<p>That turned out so awesome!! I'm new to electronics, but using neopixels is the next thing I wanted to try, but was struggling with how to attach the fibers to the strip. Thanks for sharing photos of the back, I'm excited to explore this method! I may pick your brain more when I get to the next iteration :) </p><p>I'm taking this year off of burning man, but you can rock the dress in my stead! Have a great time!</p>
<p>hi! thank you for this beautiful design. I made the whole thing but when im trimming the fibers (last part) they are starting to look super messy (they keep bending to the sides and looks kinda like the dresses in the pictures other ppl posted in the comments). This could have happened because i rolled them up while i was sewing them to the dress. i would like that they look like yours, all kinda going straight to the bottom with slight curves where they are cut.</p><p>How did u achieve this?</p>
<p>I'm so happy you have made the whole thing! Be sure to post an "I Made It" comment when you are done!</p><p>In answer to your question, I luckily didn't run into trouble with that. The fibers do maintain curl if they are stored that way, so it's possible that you introduced extra curl that will relax out over time. It might even be possible now that they are all sewn down to put them in "curlers" to introduce the desired curve direction you want, although I have no idea how successful this would be. I would use something with a large circumference so as not to make the problem worse. You could also introduce heat but be VERY CAREFUL as that can ruin the fibers, test it first. The fibers also look better the more lift they have at the skirt, since then gravity can do more of the work for you. Let me know if any of these ideas help you with your problem, I'm sure you are not the first to run into this challenge.</p>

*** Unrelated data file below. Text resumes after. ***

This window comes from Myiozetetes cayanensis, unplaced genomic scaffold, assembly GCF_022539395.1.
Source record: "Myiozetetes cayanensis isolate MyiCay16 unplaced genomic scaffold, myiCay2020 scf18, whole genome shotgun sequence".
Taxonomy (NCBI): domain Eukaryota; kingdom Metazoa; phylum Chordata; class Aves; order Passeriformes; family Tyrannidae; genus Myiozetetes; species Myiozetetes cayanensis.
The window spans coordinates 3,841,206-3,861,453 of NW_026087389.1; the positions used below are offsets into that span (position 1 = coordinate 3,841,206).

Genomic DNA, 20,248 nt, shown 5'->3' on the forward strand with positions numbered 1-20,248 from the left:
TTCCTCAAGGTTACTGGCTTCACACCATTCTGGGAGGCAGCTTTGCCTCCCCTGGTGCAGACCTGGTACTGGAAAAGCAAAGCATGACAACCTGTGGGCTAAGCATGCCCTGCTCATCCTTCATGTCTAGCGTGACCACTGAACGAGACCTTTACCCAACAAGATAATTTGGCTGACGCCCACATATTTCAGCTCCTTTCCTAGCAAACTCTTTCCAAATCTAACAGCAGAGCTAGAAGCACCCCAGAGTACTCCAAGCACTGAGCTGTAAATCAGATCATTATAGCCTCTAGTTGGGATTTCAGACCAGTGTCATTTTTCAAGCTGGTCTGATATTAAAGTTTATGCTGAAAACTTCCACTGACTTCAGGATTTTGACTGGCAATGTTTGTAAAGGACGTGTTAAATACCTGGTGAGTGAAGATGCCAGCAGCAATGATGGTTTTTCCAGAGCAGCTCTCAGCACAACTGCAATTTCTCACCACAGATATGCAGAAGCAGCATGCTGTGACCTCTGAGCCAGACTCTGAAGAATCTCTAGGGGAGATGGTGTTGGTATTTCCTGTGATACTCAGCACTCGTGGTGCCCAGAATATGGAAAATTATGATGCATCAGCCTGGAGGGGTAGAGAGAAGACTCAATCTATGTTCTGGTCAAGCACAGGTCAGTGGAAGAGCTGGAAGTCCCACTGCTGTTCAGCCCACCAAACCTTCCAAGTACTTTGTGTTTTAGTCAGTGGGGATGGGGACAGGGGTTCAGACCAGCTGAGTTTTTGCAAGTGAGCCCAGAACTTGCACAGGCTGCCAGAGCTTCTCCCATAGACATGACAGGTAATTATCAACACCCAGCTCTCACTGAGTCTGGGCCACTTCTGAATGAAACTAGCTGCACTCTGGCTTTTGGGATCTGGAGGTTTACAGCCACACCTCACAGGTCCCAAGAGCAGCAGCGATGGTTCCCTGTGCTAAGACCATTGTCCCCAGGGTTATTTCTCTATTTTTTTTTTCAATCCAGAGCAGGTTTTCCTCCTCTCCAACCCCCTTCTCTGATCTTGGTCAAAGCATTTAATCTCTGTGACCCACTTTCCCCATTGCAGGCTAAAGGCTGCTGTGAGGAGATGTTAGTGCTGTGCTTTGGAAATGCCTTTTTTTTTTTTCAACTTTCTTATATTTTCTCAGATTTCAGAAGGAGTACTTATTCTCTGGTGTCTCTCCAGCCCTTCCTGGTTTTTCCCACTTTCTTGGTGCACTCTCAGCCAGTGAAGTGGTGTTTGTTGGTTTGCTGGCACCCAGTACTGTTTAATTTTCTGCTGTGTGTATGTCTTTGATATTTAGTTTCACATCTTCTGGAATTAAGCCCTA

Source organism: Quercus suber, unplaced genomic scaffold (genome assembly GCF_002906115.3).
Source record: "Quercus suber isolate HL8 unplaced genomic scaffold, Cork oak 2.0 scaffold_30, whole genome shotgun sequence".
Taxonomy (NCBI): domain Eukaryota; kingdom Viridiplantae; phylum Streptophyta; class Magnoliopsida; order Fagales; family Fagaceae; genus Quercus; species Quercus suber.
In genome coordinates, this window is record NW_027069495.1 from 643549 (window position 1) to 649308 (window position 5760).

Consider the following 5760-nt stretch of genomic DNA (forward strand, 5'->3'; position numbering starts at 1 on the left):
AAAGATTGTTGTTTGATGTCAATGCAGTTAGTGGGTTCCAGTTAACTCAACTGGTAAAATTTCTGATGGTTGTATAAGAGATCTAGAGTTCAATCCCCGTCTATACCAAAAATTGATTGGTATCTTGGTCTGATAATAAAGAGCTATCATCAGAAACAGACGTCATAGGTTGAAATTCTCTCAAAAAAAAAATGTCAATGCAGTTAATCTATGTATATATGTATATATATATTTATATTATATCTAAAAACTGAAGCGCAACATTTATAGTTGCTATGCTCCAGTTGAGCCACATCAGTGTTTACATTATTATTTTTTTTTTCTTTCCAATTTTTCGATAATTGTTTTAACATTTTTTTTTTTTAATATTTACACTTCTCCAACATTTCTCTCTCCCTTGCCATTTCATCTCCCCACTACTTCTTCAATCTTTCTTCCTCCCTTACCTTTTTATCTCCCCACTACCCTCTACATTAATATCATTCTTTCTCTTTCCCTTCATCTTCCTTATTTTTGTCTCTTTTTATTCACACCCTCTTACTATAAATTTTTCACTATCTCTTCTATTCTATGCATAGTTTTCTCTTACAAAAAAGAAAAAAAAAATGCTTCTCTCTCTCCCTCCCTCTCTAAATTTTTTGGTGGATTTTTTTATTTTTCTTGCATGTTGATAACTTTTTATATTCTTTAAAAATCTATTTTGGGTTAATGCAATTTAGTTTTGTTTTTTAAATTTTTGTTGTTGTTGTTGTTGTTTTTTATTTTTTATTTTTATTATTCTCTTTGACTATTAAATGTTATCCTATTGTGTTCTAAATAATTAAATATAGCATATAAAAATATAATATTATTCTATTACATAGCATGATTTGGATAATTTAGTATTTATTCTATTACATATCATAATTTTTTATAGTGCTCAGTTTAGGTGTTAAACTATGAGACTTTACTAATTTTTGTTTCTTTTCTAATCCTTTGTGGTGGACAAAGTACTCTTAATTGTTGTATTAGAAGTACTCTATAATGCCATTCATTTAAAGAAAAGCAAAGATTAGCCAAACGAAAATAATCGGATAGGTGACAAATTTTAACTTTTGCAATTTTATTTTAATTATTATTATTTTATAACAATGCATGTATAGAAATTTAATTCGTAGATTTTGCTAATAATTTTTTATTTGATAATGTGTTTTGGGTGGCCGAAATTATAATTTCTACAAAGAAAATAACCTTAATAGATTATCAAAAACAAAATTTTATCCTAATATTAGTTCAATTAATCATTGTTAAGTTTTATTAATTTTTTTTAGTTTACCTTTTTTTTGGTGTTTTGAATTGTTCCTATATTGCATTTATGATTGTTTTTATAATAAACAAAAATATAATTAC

<p>What sort of fiber optics did you use and where did you get them from? (Please &lt;3)</p>
In the article she says that the &quot;fiber optics are from ants on a melon.&quot;<br>There wasn't a specific type mentioned but where she got them from was.
<p>Yep, look at steps 2 and 3. The link in step 2 is the exact product you want.</p>
Which I just went into the actual instructions and she mentions untrimmed ones. You may want to go check the first part of the steps, that's where I found it. Good luck
<p>I think what you've created is absolutely awesome!!!</p>

About This Instructable


1,417 favorites


Bio: I'm a designer at Instructables. I have a degree in fashion design and like to sew, get crafty, and attempt to use power tools.
More by Natalina: Copy Your Clothes! Fiber Optic Coat Make a Tent Footprint
Add instructable to: